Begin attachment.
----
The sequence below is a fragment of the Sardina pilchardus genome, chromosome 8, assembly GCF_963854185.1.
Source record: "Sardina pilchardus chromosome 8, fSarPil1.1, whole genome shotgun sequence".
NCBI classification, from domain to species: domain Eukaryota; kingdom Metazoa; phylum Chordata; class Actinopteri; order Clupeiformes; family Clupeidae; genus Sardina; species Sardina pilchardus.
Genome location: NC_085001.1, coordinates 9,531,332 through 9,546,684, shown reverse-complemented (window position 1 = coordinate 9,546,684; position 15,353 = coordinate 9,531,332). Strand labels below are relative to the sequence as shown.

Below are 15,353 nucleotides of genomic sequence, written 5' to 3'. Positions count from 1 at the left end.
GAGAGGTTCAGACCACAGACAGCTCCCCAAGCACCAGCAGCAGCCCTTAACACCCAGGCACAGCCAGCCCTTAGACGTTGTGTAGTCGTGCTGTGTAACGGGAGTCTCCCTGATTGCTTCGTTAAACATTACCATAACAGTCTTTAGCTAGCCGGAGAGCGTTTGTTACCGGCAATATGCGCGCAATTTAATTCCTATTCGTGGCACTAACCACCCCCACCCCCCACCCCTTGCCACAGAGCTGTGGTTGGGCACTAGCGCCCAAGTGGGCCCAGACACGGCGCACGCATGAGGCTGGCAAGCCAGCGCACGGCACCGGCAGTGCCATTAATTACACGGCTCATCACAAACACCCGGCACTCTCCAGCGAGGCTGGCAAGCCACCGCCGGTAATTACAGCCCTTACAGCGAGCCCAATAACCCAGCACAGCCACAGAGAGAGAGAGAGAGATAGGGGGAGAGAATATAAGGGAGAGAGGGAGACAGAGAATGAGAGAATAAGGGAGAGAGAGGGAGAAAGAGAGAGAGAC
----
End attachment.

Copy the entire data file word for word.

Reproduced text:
The sequence below is a fragment of the Sardina pilchardus genome, chromosome 8, assembly GCF_963854185.1.
Source record: "Sardina pilchardus chromosome 8, fSarPil1.1, whole genome shotgun sequence".
NCBI classification, from domain to species: domain Eukaryota; kingdom Metazoa; phylum Chordata; class Actinopteri; order Clupeiformes; family Clupeidae; genus Sardina; species Sardina pilchardus.
Genome location: NC_085001.1, coordinates 9,531,332 through 9,546,684, shown reverse-complemented (window position 1 = coordinate 9,546,684; position 15,353 = coordinate 9,531,332). Strand labels below are relative to the sequence as shown.

Below are 15,353 nucleotides of genomic sequence, written 5' to 3'. Positions count from 1 at the left end.
GAGAGGTTCAGACCACAGACAGCTCCCCAAGCACCAGCAGCAGCCCTTAACACCCAGGCACAGCCAGCCCTTAGACGTTGTGTAGTCGTGCTGTGTAACGGGAGTCTCCCTGATTGCTTCGTTAAACATTACCATAACAGTCTTTAGCTAGCCGGAGAGCGTTTGTTACCGGCAATATGCGCGCAATTTAATTCCTATTCGTGGCACTAACCACCCCCACCCCCCACCCCTTGCCACAGAGCTGTGGTTGGGCACTAGCGCCCAAGTGGGCCCAGACACGGCGCACGCATGAGGCTGGCAAGCCAGCGCACGGCACCGGCAGTGCCATTAATTACACGGCTCATCACAAACACCCGGCACTCTCCAGCGAGGCTGGCAAGCCACCGCCGGTAATTACAGCCCTTACAGCGAGCCCAATAACCCAGCACAGCCACAGAGAGAGAGAGAGAGATAGGGGGAGAGAATATAAGGGAGAGAGGGAGACAGAGAATGAGAGAATAAGGGAGAGAGAGGGAGAAAGAGAGAGAGAC